Via Science: In Brazil, a plague of rats signals what may come in a more urban world. Excerpt:
Rats haunt the slums of Pau da Lima. Their paw prints surround drain pipes. Burrows pock dirt walls. Shriveled black feces speckle patio edges. The rodents even leave their mark in the blood of the people living here in a crowded favela on the edge of this sprawling coastal city, Brazil’s third largest. Many residents carry antibodies for Leptospira, a bacterium found in rat urine that can be deadly to humans.
“There’s so many rats. You can’t believe it. Outside, inside,” says Carlos Bautista as he sits on the step of his brick shack, looking out over a pile of sodden trash and a makeshift chicken coop.
The haunting is deeply personal for Bautista. Six years ago, his 22-year-old wife died, unexpectedly, from lung damage caused by leptospirosis. Soon after, Bautista sent his son to live in the countryside with his grandparents. “It’s better to have him alive there than to have him here” exposed to rats and disease, he says in a voice barely above a whisper.
Rats have long been one of the world’s most ubiquitous—and infamous—forms of urban wildlife, synonymous with pestilence and squalor. They’ve attracted only sporadic attention from scientists, however. Much about the secretive city rat—chiefly the Norway rat, Rattus norvegicus—remains a mystery.
But as the world’s urban population surges and more people crowd into rat-plagued neighborhoods like Pau da Lima, the rodents are getting renewed attention from researchers and public health experts. Over the past decade, scientists in a number of cities have launched efforts to better understand rat behavior and evolution, and the role they play in spreading disease.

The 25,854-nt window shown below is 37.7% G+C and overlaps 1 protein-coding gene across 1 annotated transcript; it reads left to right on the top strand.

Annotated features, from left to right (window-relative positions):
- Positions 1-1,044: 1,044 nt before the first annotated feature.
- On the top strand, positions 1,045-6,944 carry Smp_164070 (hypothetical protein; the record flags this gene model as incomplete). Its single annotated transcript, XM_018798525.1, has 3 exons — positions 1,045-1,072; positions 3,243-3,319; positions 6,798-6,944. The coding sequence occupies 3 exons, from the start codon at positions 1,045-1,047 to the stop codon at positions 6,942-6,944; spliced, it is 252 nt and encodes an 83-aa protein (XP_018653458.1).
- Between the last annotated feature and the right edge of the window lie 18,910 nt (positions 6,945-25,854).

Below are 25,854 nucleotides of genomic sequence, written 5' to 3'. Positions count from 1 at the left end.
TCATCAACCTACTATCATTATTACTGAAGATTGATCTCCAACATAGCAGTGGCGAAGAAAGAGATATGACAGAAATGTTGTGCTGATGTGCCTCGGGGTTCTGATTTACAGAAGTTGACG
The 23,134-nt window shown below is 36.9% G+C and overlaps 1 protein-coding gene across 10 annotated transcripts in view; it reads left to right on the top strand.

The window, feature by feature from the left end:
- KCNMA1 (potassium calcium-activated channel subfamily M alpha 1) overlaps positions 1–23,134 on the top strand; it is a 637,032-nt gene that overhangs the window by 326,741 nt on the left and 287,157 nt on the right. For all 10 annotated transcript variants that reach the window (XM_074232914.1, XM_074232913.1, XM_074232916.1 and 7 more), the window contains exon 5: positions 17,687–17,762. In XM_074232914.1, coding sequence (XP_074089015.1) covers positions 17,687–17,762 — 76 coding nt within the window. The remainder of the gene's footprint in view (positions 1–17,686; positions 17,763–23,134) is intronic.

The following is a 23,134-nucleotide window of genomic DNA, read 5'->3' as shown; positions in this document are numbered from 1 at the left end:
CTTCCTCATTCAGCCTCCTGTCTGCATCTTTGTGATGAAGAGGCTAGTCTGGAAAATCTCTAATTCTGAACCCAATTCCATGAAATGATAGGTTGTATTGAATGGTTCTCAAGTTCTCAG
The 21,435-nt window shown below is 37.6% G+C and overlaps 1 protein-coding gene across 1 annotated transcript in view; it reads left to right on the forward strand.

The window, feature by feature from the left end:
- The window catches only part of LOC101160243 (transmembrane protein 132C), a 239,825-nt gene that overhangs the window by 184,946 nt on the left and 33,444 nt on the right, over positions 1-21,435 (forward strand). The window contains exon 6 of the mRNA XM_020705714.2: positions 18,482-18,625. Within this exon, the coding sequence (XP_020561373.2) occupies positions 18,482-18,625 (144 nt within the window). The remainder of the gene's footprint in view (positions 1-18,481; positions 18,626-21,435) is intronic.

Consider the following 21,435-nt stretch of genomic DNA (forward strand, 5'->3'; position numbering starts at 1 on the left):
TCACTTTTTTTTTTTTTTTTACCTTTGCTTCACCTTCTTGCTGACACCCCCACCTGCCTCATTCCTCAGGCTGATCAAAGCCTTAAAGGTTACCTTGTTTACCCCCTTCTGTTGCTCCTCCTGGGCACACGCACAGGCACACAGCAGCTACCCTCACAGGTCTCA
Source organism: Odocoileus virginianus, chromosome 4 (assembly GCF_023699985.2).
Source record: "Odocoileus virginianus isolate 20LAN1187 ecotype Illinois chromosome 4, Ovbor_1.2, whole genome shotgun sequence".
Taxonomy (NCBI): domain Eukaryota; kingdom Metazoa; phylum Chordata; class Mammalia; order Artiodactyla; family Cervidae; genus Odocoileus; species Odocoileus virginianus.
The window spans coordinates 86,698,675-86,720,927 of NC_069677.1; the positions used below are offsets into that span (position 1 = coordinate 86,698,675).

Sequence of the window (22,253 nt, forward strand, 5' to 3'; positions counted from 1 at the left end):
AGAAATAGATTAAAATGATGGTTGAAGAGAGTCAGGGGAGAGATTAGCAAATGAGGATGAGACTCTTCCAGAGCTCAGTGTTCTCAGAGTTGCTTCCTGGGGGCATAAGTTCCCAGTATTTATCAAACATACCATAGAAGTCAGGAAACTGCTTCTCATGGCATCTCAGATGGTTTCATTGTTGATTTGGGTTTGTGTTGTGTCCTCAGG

One of the most intensive and longest-running investigations into rat-human interactions is occurring here in Pau da Lima, a chaotic jumble of buildings astride a small, hilly swathe of this city of 2.9 million people. For the last 2 decades, researchers have scrutinized the bodies, homes, and habits of favela residents—rat and human alike—while dodging encounters with gun-toting gangs.
The goal is to decipher the forces driving leptospirosis, which kills some 60,000 people annually worldwide, and find the best ways to curb a disease that experts warn is an underappreciated threat in the burgeoning slums of a more urban world.
“When we think about the slums in Jakarta or Manila or Cali, Colombia, what you see in Pau da Lima is exactly what you see in those areas, if not worse,” says Albert Ko, a physician and infectious disease expert at Yale University, and a founder of the Salvador research project. “We need to find out what solutions can be done immediately that are also generalizable to many of the urban slums.”
Ko's interest in Pau da Lima’s rats dates back to 1996, when a surge of deathly ill people, many with failing kidneys, started appearing at the Salvador hospital where he worked. At the time, leptospirosis was considered a rural disease. The corkscrew-shaped spirochete that causes it dwells in the kidneys and urinary tracts of rats and farm animals, and it infects people when their skin or mucus membranes come in contact with water contaminated by the animals’ urine. Many people show no sign of infection, or just fever and aches. But a small fraction develop severe kidney damage or massive bleeding in the lungs, although researchers aren’t sure why.
Alarmed, Ko and Brazilian colleagues spent much of a year tracking the outbreak. The results, spelled out in a 1999 article in The Lancet, were among the first alerting the world that this infection had moved to cities. Over 8 months, they found 326 severe cases, with 50 people dead, and traced the cause to a strain of Leptospira found primarily in rats. They noticed that infections surged after intense rains, and that most of the sick came from favelas on the city’s outskirts, nearly half of which had open sewers. One was Pau da Lima.